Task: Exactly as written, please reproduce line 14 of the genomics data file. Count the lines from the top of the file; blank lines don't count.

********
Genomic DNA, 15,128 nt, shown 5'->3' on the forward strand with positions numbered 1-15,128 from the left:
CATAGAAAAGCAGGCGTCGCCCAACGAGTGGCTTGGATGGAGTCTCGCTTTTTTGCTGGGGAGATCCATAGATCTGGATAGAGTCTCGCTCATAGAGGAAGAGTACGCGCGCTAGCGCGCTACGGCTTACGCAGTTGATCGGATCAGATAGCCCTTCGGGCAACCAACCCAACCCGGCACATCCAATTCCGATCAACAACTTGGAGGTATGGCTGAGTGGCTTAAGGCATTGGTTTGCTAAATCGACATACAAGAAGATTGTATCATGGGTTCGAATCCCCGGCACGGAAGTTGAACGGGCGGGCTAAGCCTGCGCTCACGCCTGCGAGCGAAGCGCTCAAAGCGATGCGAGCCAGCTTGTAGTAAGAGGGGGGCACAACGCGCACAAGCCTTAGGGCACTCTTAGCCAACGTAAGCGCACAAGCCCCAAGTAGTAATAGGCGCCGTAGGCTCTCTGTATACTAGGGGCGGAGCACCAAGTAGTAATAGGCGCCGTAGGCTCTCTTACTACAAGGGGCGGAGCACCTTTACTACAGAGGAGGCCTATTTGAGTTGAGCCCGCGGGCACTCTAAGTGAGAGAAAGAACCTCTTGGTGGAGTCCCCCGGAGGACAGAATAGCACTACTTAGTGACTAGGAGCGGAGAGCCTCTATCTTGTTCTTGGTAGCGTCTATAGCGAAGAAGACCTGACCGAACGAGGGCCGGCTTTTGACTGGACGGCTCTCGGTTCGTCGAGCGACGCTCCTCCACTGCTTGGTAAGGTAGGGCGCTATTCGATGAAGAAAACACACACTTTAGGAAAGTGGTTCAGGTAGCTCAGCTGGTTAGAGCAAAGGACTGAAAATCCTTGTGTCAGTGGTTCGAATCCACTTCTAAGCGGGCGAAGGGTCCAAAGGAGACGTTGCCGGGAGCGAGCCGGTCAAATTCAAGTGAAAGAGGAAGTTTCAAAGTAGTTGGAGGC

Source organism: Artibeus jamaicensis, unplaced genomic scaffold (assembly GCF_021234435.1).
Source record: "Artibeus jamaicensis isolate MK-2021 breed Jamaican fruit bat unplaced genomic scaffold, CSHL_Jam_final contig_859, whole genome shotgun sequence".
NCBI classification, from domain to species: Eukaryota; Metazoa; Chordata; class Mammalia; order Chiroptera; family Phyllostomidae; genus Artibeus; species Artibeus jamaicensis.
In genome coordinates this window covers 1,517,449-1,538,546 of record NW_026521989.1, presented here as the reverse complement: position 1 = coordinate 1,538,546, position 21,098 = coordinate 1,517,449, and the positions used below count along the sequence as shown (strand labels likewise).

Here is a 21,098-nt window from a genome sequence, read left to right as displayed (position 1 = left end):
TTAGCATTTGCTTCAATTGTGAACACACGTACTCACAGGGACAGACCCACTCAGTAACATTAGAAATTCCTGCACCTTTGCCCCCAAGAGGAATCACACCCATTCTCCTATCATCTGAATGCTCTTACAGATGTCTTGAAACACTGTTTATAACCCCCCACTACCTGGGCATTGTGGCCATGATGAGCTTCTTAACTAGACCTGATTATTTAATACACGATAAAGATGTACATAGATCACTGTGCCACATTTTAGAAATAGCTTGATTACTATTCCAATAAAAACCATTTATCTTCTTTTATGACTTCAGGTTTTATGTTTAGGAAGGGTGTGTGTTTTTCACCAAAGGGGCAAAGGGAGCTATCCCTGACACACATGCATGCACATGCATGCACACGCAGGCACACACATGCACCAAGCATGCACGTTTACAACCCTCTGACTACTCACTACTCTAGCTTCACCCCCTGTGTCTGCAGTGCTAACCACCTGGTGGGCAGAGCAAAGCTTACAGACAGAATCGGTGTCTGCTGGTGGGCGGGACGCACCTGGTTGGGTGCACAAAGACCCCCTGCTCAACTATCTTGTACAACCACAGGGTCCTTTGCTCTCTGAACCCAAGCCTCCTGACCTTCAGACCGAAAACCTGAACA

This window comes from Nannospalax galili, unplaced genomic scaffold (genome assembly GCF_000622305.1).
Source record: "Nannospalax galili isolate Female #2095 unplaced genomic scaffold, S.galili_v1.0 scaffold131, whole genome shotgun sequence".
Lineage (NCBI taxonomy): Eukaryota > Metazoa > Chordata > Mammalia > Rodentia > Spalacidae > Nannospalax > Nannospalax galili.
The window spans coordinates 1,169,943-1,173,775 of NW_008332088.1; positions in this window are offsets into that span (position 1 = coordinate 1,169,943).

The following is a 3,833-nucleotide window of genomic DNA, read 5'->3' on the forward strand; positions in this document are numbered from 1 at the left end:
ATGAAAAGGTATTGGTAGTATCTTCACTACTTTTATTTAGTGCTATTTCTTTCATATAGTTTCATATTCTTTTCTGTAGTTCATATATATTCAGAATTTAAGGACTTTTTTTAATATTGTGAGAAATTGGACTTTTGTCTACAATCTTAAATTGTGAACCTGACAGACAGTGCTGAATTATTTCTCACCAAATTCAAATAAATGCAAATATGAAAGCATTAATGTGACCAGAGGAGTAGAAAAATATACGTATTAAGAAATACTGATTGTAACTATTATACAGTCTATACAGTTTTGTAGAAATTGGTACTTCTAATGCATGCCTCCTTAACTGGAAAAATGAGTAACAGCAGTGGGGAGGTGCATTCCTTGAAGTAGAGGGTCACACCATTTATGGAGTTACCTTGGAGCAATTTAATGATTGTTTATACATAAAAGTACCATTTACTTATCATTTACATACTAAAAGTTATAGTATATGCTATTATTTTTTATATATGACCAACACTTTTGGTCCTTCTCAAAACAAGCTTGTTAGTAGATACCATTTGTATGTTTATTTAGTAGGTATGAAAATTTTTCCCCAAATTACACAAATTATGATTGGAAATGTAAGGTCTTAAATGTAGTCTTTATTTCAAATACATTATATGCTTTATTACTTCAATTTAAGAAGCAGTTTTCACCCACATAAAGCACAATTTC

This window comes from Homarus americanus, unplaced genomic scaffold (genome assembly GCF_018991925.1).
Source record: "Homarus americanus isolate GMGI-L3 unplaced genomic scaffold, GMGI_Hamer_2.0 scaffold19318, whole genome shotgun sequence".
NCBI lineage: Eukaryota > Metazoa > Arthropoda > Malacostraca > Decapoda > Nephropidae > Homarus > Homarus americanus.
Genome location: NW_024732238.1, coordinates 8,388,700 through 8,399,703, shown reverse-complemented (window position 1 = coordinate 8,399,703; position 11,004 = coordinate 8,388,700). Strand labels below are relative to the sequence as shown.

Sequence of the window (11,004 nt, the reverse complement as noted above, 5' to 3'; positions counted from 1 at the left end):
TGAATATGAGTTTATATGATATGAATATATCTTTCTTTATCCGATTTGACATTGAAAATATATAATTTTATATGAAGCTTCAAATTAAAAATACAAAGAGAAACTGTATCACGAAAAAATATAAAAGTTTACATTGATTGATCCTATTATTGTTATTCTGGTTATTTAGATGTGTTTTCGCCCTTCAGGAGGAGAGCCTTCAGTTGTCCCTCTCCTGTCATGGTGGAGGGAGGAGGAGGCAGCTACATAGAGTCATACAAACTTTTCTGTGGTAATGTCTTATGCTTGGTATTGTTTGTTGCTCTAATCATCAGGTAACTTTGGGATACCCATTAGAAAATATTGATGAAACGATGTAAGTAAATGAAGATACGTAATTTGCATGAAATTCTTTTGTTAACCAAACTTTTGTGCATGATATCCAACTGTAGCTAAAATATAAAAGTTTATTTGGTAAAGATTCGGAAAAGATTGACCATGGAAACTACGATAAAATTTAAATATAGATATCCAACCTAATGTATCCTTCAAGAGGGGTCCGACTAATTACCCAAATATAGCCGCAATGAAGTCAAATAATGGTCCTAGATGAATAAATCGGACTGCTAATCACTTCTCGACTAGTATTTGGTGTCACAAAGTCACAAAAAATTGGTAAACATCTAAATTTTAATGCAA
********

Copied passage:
ATGAAAAGGTATTGGTAGTATCTTCACTACTTTTATTTAGTGCTATTTCTTTCATATAGTTTCATATTCTTTTCTGTAGTTCATATATATTCAGAATTTAAGGACTTTTTTTAATATTGTGAGAAATTGGACTTTTGTCTACAATCTTAAATTGTGAACCTGACAGACAGTGCTGAATTATTTCTCACCAAATTCAAATAAATGCAAATATGAAAGCATTAATGTGACCAGAGGAGTAGAAAAATATACGTATTAAGAAATACTGATTGTAACTATTATACAGTCTATACAGTTTTGTAGAAATTGGTACTTCTAATGCATGCCTCCTTAACTGGAAAAATGAGTAACAGCAGTGGGGAGGTGCATTCCTTGAAGTAGAGGGTCACACCATTTATGGAGTTACCTTGGAGCAATTTAATGATTGTTTATACATAAAAGTACCATTTACTTATCATTTACATACTAAAAGTTATAGTATATGCTATTATTTTTTATATATGACCAACACTTTTGGTCCTTCTCAAAACAAGCTTGTTAGTAGATACCATTTGTATGTTTATTTAGTAGGTATGAAAATTTTTCCCCAAATTACACAAATTATGATTGGAAATGTAAGGTCTTAAATGTAGTCTTTATTTCAAATACATTATATGCTTTATTACTTCAATTTAAGAAGCAGTTTTCACCCACATAAAGCACAATTTC